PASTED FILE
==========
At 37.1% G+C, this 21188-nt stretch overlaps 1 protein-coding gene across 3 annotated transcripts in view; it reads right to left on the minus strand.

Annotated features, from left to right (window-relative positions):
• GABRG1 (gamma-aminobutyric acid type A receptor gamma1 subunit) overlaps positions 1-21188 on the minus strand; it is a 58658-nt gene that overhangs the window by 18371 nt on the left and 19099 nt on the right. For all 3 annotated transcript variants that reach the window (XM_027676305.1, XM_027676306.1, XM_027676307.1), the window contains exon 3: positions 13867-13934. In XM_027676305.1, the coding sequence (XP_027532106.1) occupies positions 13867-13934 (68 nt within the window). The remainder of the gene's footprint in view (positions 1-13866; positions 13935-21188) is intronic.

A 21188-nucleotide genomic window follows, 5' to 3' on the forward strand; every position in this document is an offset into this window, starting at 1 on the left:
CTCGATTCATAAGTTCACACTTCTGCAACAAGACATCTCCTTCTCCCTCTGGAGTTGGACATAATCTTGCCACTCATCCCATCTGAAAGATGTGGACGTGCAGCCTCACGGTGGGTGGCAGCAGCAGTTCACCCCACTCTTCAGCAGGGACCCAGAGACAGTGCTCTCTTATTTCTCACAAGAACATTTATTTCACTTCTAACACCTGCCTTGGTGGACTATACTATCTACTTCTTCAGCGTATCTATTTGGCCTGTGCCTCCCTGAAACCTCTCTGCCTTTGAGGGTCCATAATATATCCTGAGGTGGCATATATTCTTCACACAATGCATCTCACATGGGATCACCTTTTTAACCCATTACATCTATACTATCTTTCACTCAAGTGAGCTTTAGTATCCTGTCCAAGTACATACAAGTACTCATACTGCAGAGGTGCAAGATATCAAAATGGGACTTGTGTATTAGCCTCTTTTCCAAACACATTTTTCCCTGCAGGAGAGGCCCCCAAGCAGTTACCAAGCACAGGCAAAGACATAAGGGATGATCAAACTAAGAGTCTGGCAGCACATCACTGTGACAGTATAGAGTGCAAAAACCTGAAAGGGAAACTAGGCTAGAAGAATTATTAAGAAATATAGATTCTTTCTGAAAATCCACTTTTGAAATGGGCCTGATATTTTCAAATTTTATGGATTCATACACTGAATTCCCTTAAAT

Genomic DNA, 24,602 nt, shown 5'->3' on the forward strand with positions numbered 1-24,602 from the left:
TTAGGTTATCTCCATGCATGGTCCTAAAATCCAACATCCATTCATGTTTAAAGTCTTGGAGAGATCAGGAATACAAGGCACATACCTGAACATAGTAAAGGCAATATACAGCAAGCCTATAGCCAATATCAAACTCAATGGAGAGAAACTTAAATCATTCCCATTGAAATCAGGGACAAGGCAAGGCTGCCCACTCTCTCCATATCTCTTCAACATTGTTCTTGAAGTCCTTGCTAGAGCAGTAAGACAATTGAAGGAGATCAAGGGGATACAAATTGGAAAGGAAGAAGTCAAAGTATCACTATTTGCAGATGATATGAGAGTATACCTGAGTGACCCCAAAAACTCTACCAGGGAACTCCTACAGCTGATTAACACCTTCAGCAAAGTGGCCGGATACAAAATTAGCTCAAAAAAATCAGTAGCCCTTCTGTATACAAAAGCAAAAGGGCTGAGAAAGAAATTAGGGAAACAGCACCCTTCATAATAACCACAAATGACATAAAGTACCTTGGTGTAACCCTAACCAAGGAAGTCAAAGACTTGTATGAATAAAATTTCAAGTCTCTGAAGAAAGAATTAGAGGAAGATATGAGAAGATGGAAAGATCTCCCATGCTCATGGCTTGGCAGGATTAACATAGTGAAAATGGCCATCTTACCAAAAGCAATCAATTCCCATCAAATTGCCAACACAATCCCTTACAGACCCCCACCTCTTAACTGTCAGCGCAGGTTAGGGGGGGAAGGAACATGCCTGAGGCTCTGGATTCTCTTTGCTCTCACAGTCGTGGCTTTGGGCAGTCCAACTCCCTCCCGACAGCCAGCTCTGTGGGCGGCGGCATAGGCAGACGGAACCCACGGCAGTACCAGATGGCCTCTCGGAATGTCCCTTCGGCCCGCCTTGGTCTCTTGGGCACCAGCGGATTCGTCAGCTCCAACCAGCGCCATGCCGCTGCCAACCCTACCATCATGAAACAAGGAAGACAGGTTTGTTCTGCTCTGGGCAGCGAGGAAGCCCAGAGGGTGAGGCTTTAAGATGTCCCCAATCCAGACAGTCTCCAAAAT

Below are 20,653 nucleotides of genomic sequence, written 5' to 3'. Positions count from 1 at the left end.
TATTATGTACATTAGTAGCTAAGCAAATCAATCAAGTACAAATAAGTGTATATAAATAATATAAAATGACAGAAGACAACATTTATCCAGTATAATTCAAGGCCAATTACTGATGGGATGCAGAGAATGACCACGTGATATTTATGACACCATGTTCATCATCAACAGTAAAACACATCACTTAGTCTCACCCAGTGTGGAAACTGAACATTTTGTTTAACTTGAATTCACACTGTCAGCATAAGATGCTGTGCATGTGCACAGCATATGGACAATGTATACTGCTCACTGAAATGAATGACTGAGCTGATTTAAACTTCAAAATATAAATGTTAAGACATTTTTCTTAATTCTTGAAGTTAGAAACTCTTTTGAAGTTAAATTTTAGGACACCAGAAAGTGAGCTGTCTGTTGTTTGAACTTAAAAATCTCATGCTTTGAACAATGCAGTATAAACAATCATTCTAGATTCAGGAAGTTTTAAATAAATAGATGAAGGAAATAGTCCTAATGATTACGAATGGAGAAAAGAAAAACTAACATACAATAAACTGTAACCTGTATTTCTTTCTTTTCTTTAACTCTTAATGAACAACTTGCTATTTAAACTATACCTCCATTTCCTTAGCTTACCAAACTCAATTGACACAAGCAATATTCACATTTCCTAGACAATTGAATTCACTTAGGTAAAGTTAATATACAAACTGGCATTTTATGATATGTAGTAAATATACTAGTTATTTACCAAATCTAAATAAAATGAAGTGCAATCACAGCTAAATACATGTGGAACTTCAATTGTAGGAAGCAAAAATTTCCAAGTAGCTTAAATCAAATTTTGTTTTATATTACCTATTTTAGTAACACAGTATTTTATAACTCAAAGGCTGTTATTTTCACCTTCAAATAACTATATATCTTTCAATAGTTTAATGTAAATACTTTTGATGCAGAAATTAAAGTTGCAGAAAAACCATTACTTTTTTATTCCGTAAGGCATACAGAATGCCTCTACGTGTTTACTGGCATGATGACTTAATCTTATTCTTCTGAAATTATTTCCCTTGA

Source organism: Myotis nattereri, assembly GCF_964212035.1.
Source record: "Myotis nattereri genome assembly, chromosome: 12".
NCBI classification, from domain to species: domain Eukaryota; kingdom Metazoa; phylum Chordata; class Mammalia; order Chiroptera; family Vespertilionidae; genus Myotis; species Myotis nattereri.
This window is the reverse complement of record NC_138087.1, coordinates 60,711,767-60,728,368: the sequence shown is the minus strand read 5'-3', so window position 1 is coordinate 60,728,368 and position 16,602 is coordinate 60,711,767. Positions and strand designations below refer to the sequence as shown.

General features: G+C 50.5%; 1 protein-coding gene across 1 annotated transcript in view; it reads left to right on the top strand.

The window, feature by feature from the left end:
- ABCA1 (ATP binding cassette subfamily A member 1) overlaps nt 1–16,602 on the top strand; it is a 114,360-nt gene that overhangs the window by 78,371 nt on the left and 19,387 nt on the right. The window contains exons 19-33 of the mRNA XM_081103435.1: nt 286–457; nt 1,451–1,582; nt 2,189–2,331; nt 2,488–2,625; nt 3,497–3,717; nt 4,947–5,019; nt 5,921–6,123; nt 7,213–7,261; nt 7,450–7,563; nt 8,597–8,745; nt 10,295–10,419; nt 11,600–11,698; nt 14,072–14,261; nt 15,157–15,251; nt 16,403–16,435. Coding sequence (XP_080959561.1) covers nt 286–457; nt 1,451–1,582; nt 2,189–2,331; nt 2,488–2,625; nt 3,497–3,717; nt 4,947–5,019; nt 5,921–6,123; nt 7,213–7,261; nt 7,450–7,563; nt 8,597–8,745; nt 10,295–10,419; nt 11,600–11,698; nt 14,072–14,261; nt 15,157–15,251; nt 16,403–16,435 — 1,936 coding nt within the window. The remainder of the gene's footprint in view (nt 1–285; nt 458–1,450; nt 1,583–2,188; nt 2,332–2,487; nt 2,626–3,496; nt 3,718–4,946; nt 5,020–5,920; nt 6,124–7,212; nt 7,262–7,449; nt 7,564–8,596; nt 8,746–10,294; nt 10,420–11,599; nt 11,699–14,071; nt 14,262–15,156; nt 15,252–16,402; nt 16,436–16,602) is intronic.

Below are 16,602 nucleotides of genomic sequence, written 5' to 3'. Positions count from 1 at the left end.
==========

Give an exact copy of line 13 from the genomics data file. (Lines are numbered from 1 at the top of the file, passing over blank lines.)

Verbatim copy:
This window is the reverse complement of record NC_138087.1, coordinates 60,711,767-60,728,368: the sequence shown is the minus strand read 5'-3', so window position 1 is coordinate 60,728,368 and position 16,602 is coordinate 60,711,767. Positions and strand designations below refer to the sequence as shown.